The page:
Interview with Tim Evans: EdTech in Hong Kong

November 17, 2020

In this article, Stamford American School Hong Kong’s Education Technology Coordinator, Tim Evans, discusses how EdTech is being used during the pandemic both in his school and other schools in the region. 

EdTech in Hong Kong

Has there been a surge in the adoption of EdTech platforms in Hong Kong during the pandemic?

Initially I think there was. Maybe not adoption, but most definitely the exploration of tools and platforms that could support online learning. As with everything, there was a slight panic, which is only natural during what was, and still is an unprecedented time. However, I know here at Stamford, we used this time as an opportunity to reflect on the tools we use – and if something we have cut a few platforms and simplified things. And then concentrating on using platforms to their full potential. Platforms like Google G Suite (now Workspace) and Seesaw are such powerful tools that allow for a broad range of use – throughout the school, by different ages and subjects. We also wanted to streamline log in details, so students (and parents) do not have too many usernames and passwords to manage. We realised quickly how much or how little support our younger students were getting at home which was another motivation for simplifying things.

How well have schools in Hong Kong adapted to the pandemic and what will be the lasting impact in terms of teaching and learning?

Hong Kong is pretty well set up for online learning and working remotely. There is also a culture of innovation in the use of EdTech. The infrastructure is excellent and the majority of people have reliable devices at home. Schools are well resourced too. Our teachers are well versed when it comes to using technology, so this stood us in good stead. As I mentioned earlier, this has been a time for reflection for all, and I think we have looked at our practice and how we work, as well as considering ways to become more productive.  I envisage a shift towards a more blended learning approach as we come out of the pandemic. The time we then have together, in person, can be used for more collaboration and group activities. Potentially, this could involve less tech. It has been a challenging year, but if we can learn, develop and grow together, then we can look forward to 2021!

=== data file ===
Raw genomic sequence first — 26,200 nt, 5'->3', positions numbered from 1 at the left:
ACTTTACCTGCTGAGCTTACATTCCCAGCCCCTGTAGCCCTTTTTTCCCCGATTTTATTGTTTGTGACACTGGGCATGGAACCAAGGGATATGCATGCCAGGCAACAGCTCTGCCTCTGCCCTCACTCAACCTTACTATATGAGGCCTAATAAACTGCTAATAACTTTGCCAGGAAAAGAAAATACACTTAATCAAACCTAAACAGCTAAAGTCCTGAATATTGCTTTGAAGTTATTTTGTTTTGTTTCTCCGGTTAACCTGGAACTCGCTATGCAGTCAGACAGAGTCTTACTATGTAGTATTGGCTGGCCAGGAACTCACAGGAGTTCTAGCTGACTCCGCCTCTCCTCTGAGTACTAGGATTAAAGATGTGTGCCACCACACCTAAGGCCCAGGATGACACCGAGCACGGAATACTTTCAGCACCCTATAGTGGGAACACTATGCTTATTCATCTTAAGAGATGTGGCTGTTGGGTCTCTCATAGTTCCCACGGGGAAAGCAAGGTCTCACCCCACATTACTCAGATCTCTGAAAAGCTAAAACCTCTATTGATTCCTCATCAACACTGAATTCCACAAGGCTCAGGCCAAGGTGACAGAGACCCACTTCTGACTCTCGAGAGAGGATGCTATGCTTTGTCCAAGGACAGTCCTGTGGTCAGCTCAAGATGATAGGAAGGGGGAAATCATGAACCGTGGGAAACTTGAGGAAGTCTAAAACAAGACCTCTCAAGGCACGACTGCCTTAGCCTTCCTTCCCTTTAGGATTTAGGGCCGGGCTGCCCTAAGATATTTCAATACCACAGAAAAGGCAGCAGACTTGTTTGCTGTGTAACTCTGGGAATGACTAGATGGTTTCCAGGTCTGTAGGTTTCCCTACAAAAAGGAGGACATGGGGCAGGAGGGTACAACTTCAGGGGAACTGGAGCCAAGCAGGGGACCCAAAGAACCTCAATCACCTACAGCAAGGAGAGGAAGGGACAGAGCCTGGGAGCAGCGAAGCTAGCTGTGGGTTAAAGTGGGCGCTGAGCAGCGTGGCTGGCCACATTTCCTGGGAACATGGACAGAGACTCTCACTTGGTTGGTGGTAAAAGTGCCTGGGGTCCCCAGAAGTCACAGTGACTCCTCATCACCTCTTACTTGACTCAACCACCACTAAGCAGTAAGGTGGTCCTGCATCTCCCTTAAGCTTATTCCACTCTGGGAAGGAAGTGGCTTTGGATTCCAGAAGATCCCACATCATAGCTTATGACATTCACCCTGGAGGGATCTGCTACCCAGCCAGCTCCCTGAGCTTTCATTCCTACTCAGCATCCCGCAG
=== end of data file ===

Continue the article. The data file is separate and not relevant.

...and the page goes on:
Post Covid how can schools in Hong Kong become future focused?

It is the responsibility of educators to make sure students are ready for the world beyond their education, in life and in work. We have all seen how digital technologies have transformed our societies over the past decades. The recent school closure due to the pandemic is the perfect case in point that our world is filled with uncertainties and disruptions and that the traditional classroom approach to learning needs to adapt. As a forward-thinking school, we asked ourselves “what kind of education experience do we offer our students so that they will rise to the unpredictable challenges of the future?”

The answers were obvious. Our future requires individuals with higher-order thinking skills such as complex problem-solving, critical thinking and creativity, among other “soft skills” that can’t yet be mimicked by artificial intelligence.

We then mindfully integrated technology in the learning journey to engage our students so they can develop soft skills: be it as a collaboration tool for a group project, a coding tool to encourage problem-solving, or a communication tool to connect with fellow students from around the world. Essentially, the technology is there to support learning, and not drive learning. Technologies will come and go, as we have seen in the past, and are witnessing daily, whereas these important soft skills will be around for a long time.

What does that look like at your school and how can it set an example for other schools in Hong Kong to follow?

Technology has found its way into all areas of studies, and all grades. For example, we have secondary students designing 3D elements that will later be used in an Augmented Reality movie that they will script, create and edit. Elementary students may use Virtual Reality headsets to visit the Grand Canyon and Mount Everest, as they learn about erosion. Even our 5-year-old Pre-primary students use Cubetto and Bluebot robots to learn the concept of coding and programming. 

One of the benefits of being connected in networks such as Global EdTech is the opportunity to collaborate with other students and schools. Skypathon and “Share A Story” were two such collaborations made possible by technology. “Share A Story” saw our students contribute to a storybook project where each chapter was written by a different school – it was great fun watching the plot evolve!

As educators, we want to lead by example and explore new technologies with our students. We are blessed with a team of forward-thinking, innovative educators here at Stamford which is why there is always something exciting going on.

Ultimately, we know that knowledge, skills, and understanding will continue to benefit students in their life. No matter what career they pursue, our students will be up for the challenge!

We hope that the example we set in terms of our use of EdTech will be an inspiration to other schools in Hong Kong.  

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